When subjected to similar types of trauma, women are several times more likely to be diagnosed with post-traumatic stress disorder (PTSD) later on than men. It has been known for quite some time that women have an elevated risk for this chronic life-altering condition, but new research has quantified this risk and found it to be even more significant than had previously been assumed. In a presentation given at the 2015 Conference of the Anxiety and Depression Association of America, researchers from Emory University in Atlanta reported on their research into the incidence of PTSD among recent trauma victims. They recruited more than 100 women who had recently experienced stressful life events with known connections to the disorder, along with a control group of men who had undergone comparable trauma. At intervals of one and three months after the traumatic events, each study participant was examined in a clinical setting to see if a PTSD diagnosis was appropriate. The researchers had little doubt they would find more women reporting symptoms associated with PTSD. But the differences between the two genders were monumental: after one month, female trauma victims were 10 times more likely to receive a PTSD diagnosis than male victims, and after three months they were five times more likely to suffer from the disorder. Even among study participants who did not surpass the diagnosis threshold, troubling symptoms were far more evident, making it crystal clear that women were reacting to trauma much more intensely than their male counterparts. None of this is shocking, since the contention that women are more vulnerable to PTSD than men has been accepted as a medical fact for a long time. But until this study, it was difficult to determine how much greater the risk really was—and this research answers that question and reveals how susceptible traumatized women are to developing a persistent and chronic hyper-stress response.
Biochemistry of Stress in Women
The facts about gender and PTSD cry out for an explanation. Interestingly, some of the best data on the subject comes from research sponsored by the very same institution responsible for the study just discussed. Back in 2011, another team of scientists from Emory University performed biochemical studies on PTSD sufferers, and they uncovered a connection between the disorder and an excess of a brain cell protein called pituitary adenylate cyclase-activating polypeptide, or PACAP for short. However, the association they found only applied to women. Men with an excess of this pituitary gland secretion were no more likely to develop PTSD than anyone else. PACAP is known to mediate the body and brain’s reaction to stress, so this is exactly the sort of biochemical relationship that researchers would expect to find in victims of a stress-related disorder. The Emory researchers involved in this study discovered something else significant in the women they examined. In addition to changes in PACAP levels, they also found variations in a gene that codes for a brain receptor called PAC, which binds with PACAP and helps regulate the intensity of the stress response. It appears this change causes an increase in brain sensitivity to the presence of PACAP, and what is really interesting is that this particular genetic variation is not present at birth but is an evolutionary response to frequent or intense stress exposures. In other words, it represents a learned response, suggesting that those with this variation have trained their brains to respond more quickly and more strongly to stress and the type of anxiety-causing triggers that can lead to the development of PTSD. Once again, the biochemical association discovered applied to women and not to men, whose incidence of PTSD was not determined by either the presence of excess PACAP or altered function in PAC receptors. But in women it seems a negative feedback loop can develop: a specific chemical that intensifies the experience of stress is produced in abundance following exposure to trauma, and in turn the presence of that chemical helps provoke genetic changes that ensure that chemical will have a stronger effect than would normally be the case. In a sense, it is as if the brain—in women—becomes addicted to the chemicals produced by a heightened stress response and makes adjustments to guarantee the brain’s stress cravings can be more readily and easily satisfied.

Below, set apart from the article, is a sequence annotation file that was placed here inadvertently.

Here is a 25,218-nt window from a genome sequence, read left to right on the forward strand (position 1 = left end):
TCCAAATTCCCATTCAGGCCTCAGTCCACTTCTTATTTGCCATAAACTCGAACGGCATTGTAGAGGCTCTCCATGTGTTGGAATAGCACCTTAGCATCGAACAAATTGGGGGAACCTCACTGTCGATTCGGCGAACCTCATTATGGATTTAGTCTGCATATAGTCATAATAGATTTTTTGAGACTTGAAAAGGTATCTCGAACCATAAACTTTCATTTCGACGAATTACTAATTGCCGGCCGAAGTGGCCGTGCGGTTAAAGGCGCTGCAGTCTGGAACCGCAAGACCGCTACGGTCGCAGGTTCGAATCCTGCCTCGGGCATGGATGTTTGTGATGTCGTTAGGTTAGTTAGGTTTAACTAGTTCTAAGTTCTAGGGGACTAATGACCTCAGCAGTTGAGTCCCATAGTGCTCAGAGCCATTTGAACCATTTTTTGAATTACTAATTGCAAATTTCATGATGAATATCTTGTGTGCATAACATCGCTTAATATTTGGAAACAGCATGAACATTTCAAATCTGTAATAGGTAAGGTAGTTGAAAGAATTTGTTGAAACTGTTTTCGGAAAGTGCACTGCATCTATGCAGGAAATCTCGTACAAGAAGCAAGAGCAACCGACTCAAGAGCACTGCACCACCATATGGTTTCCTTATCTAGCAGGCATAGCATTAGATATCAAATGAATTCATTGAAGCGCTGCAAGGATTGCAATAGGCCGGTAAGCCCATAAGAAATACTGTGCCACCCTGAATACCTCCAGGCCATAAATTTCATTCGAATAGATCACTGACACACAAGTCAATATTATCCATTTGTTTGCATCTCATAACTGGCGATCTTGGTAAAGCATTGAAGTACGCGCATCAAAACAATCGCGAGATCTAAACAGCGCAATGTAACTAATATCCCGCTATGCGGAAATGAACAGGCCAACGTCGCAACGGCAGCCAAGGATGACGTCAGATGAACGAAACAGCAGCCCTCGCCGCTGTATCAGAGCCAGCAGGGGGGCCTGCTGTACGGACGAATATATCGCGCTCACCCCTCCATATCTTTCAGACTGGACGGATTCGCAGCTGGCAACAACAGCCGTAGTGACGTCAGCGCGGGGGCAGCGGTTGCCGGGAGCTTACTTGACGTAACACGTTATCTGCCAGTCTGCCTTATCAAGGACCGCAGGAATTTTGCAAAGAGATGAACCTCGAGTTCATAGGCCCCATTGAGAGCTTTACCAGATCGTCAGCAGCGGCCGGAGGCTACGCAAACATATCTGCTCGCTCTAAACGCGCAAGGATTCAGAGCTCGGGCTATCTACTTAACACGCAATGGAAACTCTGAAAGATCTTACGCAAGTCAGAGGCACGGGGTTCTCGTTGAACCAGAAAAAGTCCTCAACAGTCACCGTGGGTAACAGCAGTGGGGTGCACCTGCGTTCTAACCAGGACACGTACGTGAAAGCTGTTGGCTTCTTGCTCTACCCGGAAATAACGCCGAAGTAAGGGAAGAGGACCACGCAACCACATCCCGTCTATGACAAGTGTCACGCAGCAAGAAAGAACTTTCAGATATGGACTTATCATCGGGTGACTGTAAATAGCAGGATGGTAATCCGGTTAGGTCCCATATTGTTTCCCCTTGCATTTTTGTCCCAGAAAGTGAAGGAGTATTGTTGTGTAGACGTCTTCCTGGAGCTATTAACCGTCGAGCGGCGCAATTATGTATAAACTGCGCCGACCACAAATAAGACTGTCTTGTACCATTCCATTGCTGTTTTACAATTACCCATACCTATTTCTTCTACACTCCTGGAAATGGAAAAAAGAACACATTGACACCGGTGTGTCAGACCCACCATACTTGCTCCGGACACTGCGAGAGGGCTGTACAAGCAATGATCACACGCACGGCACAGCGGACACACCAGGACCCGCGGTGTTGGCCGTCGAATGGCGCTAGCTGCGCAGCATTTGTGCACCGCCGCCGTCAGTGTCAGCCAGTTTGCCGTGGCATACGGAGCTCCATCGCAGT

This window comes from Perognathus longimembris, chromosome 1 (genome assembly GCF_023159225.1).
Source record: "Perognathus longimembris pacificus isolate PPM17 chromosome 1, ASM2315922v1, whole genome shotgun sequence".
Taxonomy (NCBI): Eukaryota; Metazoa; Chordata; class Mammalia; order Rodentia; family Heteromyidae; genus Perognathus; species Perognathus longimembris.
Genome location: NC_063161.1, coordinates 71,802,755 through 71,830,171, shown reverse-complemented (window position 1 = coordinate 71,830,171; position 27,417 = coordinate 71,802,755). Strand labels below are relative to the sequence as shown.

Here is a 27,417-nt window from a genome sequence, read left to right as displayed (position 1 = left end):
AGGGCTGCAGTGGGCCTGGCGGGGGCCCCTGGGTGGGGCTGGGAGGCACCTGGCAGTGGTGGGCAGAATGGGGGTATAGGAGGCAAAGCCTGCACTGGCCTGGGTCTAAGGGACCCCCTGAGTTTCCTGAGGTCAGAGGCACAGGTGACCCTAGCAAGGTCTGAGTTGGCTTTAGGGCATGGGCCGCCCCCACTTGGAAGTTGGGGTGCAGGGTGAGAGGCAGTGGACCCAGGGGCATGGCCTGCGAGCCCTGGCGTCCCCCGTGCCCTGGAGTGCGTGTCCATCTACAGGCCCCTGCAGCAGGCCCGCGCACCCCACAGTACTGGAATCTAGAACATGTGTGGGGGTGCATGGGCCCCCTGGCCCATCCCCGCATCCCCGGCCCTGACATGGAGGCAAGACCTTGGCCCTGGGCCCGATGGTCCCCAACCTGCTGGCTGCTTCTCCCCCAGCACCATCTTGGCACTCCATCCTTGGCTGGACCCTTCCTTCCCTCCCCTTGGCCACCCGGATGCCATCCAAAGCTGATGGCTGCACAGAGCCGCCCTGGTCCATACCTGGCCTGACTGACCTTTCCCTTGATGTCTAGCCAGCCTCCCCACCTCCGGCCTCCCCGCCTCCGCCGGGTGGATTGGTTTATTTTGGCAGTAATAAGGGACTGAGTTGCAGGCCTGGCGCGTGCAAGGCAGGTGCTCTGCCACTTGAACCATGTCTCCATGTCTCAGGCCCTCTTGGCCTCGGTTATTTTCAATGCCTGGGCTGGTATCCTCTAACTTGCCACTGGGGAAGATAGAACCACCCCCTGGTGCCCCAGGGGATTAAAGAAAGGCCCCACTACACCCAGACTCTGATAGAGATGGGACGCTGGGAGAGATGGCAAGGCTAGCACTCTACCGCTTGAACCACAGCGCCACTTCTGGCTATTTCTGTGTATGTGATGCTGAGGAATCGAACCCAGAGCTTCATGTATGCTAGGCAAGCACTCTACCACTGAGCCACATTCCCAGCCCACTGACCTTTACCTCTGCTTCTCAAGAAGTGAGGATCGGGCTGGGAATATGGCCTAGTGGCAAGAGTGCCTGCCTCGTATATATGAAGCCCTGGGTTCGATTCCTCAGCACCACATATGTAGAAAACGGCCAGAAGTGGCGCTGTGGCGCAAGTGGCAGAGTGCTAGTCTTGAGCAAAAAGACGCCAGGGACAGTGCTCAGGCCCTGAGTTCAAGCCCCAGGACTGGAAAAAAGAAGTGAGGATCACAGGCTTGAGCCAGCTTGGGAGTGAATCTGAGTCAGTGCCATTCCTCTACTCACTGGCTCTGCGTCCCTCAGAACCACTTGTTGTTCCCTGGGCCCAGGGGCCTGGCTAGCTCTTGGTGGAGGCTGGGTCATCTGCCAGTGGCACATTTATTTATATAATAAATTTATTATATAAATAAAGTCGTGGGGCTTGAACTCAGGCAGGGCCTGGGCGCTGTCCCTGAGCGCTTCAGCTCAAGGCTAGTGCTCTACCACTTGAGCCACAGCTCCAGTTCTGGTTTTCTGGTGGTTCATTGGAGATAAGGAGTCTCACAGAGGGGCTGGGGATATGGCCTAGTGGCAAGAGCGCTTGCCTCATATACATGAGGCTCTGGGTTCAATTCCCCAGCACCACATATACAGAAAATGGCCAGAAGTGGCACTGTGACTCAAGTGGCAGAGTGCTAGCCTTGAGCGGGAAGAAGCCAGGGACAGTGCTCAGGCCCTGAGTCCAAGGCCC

It’s All in the Mind: Learning to Overcome PTSD
Biochemical imbalances aside, the good news is that victims of PTSD can and do respond well to therapy and treatment. The chances of improvement following a diagnosis of PTSD are quite good, as long as sufferers get the help they need as soon as it becomes clear the symptoms of this disorder are beginning to disrupt their lives. Just as the brain is trained to overreact to potential stressors, so too can it be re-trained to respond in a more appropriate and controllable manner. Eventually a new immunity can be developed, protecting a formerly vulnerable man or woman against the triggers that brought on episodes of PTSD in the past.